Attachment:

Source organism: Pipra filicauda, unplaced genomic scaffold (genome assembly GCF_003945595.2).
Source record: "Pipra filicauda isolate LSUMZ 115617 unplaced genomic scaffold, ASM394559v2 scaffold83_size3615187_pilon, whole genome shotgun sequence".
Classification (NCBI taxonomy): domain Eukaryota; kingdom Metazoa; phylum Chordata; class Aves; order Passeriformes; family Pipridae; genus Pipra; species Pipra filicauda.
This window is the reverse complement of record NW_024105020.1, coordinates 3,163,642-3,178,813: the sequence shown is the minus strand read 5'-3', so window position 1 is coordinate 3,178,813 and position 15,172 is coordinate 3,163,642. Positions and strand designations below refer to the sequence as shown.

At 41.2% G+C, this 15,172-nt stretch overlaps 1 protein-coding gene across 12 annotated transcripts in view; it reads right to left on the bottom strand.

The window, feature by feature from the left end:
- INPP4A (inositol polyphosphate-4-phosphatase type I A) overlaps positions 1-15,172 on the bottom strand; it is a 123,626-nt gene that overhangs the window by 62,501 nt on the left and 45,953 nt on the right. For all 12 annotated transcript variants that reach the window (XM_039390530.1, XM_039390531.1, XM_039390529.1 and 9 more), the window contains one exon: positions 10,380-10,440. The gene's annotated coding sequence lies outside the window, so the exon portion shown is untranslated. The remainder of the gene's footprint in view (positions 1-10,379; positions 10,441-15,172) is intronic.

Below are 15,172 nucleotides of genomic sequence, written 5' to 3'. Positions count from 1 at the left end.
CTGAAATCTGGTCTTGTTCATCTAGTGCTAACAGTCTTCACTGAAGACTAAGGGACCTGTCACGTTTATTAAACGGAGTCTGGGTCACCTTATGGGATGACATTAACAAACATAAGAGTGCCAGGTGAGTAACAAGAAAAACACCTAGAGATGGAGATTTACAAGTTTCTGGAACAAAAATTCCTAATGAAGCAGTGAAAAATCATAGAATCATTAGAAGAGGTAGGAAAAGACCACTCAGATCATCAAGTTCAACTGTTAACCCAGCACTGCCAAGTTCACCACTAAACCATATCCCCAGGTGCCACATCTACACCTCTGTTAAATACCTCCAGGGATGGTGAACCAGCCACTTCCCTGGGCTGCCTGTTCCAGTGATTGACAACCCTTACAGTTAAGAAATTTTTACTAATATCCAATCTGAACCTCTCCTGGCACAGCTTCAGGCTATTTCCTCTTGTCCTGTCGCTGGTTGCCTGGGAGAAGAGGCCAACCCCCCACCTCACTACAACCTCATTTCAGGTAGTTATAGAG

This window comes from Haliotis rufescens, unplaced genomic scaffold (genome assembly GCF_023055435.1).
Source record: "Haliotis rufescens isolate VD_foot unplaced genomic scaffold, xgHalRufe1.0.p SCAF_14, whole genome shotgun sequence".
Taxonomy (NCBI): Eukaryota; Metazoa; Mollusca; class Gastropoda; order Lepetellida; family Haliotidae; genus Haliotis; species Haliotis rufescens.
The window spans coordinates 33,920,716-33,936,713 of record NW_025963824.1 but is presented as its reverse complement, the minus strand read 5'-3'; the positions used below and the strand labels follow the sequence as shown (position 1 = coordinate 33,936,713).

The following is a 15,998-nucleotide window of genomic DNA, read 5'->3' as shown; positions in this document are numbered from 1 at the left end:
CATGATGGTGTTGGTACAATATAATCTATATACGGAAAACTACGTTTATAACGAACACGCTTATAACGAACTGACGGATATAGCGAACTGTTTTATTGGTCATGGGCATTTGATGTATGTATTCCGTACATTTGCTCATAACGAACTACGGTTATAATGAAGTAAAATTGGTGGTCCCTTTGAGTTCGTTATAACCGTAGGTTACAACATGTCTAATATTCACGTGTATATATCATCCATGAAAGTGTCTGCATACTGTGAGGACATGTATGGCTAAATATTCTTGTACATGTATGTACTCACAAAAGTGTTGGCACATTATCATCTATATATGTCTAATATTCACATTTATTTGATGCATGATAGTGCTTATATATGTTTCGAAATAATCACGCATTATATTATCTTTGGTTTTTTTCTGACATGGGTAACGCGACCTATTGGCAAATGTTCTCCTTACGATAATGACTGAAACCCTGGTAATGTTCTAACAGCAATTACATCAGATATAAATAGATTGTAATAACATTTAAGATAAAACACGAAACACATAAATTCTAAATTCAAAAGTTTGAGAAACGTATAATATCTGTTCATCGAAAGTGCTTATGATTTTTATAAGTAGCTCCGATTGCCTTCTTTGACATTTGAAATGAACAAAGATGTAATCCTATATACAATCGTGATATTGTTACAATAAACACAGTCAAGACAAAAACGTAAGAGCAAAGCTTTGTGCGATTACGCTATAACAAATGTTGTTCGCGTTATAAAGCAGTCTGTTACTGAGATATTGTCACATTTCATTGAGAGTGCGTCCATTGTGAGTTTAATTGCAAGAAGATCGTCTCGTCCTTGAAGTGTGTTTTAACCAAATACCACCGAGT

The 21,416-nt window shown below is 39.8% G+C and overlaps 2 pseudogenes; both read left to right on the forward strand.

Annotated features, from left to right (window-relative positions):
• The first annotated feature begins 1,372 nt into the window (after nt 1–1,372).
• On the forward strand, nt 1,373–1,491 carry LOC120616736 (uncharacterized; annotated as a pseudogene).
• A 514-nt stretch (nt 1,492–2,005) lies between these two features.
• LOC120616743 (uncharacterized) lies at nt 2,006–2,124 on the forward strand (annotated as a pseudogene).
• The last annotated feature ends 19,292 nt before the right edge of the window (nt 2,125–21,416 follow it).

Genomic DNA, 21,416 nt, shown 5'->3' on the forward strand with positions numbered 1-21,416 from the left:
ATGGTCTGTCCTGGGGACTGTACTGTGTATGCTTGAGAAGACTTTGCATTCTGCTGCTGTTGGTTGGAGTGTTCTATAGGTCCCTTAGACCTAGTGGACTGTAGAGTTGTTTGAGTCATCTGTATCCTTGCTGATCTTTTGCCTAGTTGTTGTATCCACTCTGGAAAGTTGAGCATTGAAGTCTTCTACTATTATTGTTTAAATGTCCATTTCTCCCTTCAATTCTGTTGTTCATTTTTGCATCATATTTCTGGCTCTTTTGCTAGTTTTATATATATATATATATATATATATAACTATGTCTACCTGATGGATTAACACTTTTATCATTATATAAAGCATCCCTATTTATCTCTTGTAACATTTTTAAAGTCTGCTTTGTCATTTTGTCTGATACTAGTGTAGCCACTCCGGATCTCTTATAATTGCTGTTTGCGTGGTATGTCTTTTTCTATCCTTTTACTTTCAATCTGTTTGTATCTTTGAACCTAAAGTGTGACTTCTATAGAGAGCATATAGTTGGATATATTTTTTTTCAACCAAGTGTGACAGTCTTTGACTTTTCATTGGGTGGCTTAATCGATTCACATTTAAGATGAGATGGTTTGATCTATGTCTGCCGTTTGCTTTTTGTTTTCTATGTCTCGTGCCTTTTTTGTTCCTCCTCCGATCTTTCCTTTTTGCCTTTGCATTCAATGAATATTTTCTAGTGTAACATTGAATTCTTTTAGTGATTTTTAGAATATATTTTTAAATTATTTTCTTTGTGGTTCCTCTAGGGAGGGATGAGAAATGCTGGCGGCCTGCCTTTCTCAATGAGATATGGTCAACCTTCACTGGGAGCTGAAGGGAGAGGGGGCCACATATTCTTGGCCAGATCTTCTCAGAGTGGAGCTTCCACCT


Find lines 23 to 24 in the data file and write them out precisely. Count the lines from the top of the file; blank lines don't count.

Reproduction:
Genomic DNA, 21,416 nt, shown 5'->3' on the forward strand with positions numbered 1-21,416 from the left:
ATGGTCTGTCCTGGGGACTGTACTGTGTATGCTTGAGAAGACTTTGCATTCTGCTGCTGTTGGTTGGAGTGTTCTATAGGTCCCTTAGACCTAGTGGACTGTAGAGTTGTTTGAGTCATCTGTATCCTTGCTGATCTTTTGCCTAGTTGTTGTATCCACTCTGGAAAGTTGAGCATTGAAGTCTTCTACTATTATTGTTTAAATGTCCATTTCTCCCTTCAATTCTGTTGTTCATTTTTGCATCATATTTCTGGCTCTTTTGCTAGTTTTATATATATATATATATATATATATAACTATGTCTACCTGATGGATTAACACTTTTATCATTATATAAAGCATCCCTATTTATCTCTTGTAACATTTTTAAAGTCTGCTTTGTCATTTTGTCTGATACTAGTGTAGCCACTCCGGATCTCTTATAATTGCTGTTTGCGTGGTATGTCTTTTTCTATCCTTTTACTTTCAATCTGTTTGTATCTTTGAACCTAAAGTGTGACTTCTATAGAGAGCATATAGTTGGATATATTTTTTTTCAACCAAGTGTGACAGTCTTTGACTTTTCATTGGGTGGCTTAATCGATTCACATTTAAGATGAGATGGTTTGATCTATGTCTGCCGTTTGCTTTTTGTTTTCTATGTCTCGTGCCTTTTTTGTTCCTCCTCCGATCTTTCCTTTTTGCCTTTGCATTCAATGAATATTTTCTAGTGTAACATTGAATTCTTTTAGTGATTTTTAGAATATATTTTTAAATTATTTTCTTTGTGGTTCCTCTAGGGAGGGATGAGAAATGCTGGCGGCCTGCCTTTCTCAATGAGATATGGTCAACCTTCACTGGGAGCTGAAGGGAGAGGGGGCCACATATTCTTGGCCAGATCTTCTCAGAGTGGAGCTTCCACCT